For the exposure, I set my Nikon D300 to its fastest native flash sync speed (I say native because you can actually trick the camera into using much faster sync speeds than the factory default) and set my aperture to f/11, my ISO to 100. The flash was on 1/16 power at this time. I took a test shot, and it was quite a bit too bright for my liking, so I stopped down my aperture to f/16 and decreased my flash power to 1/32 and took another test shot. I liked this result.

Originally I wasn't planning on pouring water into the glass. I just wanted a nice photo of the glass itself, but since my roommate was home, I decided to use his extra set of hands and conned him into helping me. He held the water in a small measuring cup directly over the glass and on my signal, began pouring the water. As luck would have it, I got it on the first take.

I hope this explains the technique I used, and if you have any questions, please don't hesitate to leave me a comment.

Thursday, November 6, 2008


Stumbled across a few more cool links that I wanted to share...

If you are a fan of the Strobist blog, David Hobby has made a downloadable .pdf file available of his entire section on Lighting 101!!! You can get it here.

Two really great photographers I have stumbled across recently are Nicolas Guerin and Mark Seliger. Both of these guys are fantastic portrait photographers that really know how to use nuanced light.

If you're in to vintage photos than hop on over to Square America. They have a huge collection of vintage photos that have been gathered from everywhere! Its a really great collection.

No description on this one, you just have to check it out... Rabbit Hash Kentucky

If you live in the Louisville, Kentucky area then you should do yourself a favor and visit the Paul Paletti Gallery on Market Street. He has one of the most amazing collections of photography and I am flabbergasted every time I go there. Its also the only gallery in the area that is devoted to photography. Paul's a really nice guy too!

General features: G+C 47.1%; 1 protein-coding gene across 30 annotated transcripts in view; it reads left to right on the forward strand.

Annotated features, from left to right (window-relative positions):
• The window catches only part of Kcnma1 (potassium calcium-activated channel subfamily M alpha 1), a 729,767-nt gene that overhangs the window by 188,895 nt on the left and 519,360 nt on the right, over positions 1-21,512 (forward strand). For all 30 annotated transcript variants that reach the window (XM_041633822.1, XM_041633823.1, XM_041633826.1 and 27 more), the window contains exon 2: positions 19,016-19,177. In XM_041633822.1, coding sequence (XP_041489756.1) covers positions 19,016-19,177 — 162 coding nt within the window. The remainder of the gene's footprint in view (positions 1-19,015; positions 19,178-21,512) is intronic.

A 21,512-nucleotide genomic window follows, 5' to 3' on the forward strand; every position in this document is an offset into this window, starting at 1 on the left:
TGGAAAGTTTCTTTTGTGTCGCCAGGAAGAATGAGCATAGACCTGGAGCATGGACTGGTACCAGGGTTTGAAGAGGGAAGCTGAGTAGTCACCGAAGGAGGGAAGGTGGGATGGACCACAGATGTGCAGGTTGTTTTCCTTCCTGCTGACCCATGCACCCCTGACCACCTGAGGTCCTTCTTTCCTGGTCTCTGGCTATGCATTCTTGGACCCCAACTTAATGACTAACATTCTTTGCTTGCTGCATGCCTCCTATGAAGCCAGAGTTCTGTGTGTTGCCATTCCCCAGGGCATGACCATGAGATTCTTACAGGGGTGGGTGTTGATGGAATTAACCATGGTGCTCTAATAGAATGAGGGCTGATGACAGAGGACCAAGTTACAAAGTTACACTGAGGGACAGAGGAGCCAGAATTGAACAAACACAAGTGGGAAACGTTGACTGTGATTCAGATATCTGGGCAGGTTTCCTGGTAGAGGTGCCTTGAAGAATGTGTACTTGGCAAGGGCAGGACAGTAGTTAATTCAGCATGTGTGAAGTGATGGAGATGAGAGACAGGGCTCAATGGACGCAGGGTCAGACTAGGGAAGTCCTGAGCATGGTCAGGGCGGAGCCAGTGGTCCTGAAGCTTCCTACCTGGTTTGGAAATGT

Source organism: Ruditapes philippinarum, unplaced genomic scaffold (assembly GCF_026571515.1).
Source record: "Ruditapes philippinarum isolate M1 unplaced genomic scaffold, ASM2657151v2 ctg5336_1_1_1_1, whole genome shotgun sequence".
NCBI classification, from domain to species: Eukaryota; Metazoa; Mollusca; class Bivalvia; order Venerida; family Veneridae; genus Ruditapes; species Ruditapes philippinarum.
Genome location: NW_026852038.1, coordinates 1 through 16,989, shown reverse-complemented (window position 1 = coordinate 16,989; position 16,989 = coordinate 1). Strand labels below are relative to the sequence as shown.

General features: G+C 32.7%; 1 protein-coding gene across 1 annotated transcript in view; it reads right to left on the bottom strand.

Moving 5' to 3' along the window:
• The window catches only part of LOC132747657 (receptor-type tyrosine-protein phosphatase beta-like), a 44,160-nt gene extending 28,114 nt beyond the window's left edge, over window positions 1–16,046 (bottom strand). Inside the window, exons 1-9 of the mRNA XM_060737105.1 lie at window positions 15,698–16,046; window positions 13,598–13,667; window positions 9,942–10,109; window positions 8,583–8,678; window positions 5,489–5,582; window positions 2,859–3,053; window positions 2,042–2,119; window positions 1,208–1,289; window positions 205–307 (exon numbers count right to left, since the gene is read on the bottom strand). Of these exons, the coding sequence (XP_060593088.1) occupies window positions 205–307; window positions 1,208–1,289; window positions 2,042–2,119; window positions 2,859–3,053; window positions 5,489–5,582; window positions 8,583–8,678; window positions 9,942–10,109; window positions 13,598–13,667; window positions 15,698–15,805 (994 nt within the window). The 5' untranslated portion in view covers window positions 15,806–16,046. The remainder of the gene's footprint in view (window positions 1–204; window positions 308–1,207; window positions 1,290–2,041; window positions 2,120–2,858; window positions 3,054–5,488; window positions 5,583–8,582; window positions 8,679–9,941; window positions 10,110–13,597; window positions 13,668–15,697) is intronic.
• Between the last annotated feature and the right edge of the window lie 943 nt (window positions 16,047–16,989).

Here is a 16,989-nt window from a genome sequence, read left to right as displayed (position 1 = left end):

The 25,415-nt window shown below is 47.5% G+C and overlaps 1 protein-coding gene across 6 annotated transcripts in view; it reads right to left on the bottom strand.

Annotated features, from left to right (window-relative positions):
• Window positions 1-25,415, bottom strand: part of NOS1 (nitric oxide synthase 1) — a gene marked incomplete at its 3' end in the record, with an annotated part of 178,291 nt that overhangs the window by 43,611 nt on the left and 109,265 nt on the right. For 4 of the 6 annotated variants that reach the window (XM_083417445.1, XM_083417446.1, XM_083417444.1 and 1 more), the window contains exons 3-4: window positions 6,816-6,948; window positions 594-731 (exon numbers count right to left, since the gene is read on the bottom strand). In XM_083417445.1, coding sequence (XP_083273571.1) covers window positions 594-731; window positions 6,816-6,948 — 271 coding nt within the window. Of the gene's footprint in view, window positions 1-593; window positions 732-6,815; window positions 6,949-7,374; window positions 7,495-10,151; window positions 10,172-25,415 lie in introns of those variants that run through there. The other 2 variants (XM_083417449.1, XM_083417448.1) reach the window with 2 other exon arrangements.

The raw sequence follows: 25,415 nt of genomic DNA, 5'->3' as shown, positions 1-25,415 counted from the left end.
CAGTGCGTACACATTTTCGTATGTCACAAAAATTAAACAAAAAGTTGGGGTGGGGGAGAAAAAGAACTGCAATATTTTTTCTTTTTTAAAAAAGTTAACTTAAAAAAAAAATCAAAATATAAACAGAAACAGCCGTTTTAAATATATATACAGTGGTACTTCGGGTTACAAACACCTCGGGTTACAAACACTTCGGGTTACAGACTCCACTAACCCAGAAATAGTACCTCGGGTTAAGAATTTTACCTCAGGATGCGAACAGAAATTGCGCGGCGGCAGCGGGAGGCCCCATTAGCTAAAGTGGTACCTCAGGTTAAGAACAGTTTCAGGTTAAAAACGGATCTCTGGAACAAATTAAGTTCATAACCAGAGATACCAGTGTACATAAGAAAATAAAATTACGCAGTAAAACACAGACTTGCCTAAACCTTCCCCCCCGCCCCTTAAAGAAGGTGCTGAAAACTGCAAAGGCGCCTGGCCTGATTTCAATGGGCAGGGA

Ok, that's it ...for now. =)

Thursday, October 30, 2008

Governor Palin!

Wednesday night (Oct. 29th) I had the privilege of getting to shoot a GOP rally in Jeffersonville, Indiana. The main speaker was Sarah Palin. Regardless of politics, I would have taken the opportunity if it was Obama, Biden, McCain or Palin but in this case it just happened to be her. However, she is terribly cute and I had a blast taking about 500 or so photos of her. Hank Williams Jr. was there too but I only took about 9-10 shots of him.

Anyways, this situation presented me with a new challenge. First of all, I knew I was going to need a BIG lens if I wanted to get any shots of her that were reasonably close as I knew this was going to be a really big event and I doubted that I would get that close. So, fortunately, a good friend of mine let me borrow his Nikon 80-400 VR f/4.5-5.6 lens! This thing is a beast and I had fun using it. Big lens for my camera, check.

Once I got there, I was pretty far back but a volunteer security person (Tom Stinnett of Tom Stinnett RV---thanks Tom!) let me slide into the VIP area so I could get some closer shots. The deal was, he let me get in close and I had to email him a few photos. Fair enough!

So now I was in there close, had my big lens and it was time to start shooting. I started off in Aperture Priority mode and f/5.6 and ISO 1600. This was giving me shutter speeds of a less than 1/200 sec, which was giving me some blown out highlights that I didn't like and a little too many blurry shots too often. So, I switched to Manual mode, set my aperture to f/5.6, ISO 1600 and shutter at 1/250 sec. I kept chimping my LCD to see how the shots were turning out and they were still a tad bit bright and some were still blurry. So, I set my shutter speed to 1/320 sec. Now, its getting better but still not where I want. I kicked up the shutter speed to 1/400 sec and was getting the clarity that I wanted, but now it was a little dark. So... I kicked up the ISO to 3200! Yep, that's right, 3200!!! My D300 excels at high ISO's and this was an occasion where it was going to pay off. My final exposure was f/5.6 at 1/400 sec. ISO 3200. I shot all the rest of my shots at this exposure and they all turned out great. I played with my White Balanace setting but discovered that my shots looked fine in Auto White Balance so that's where I left it.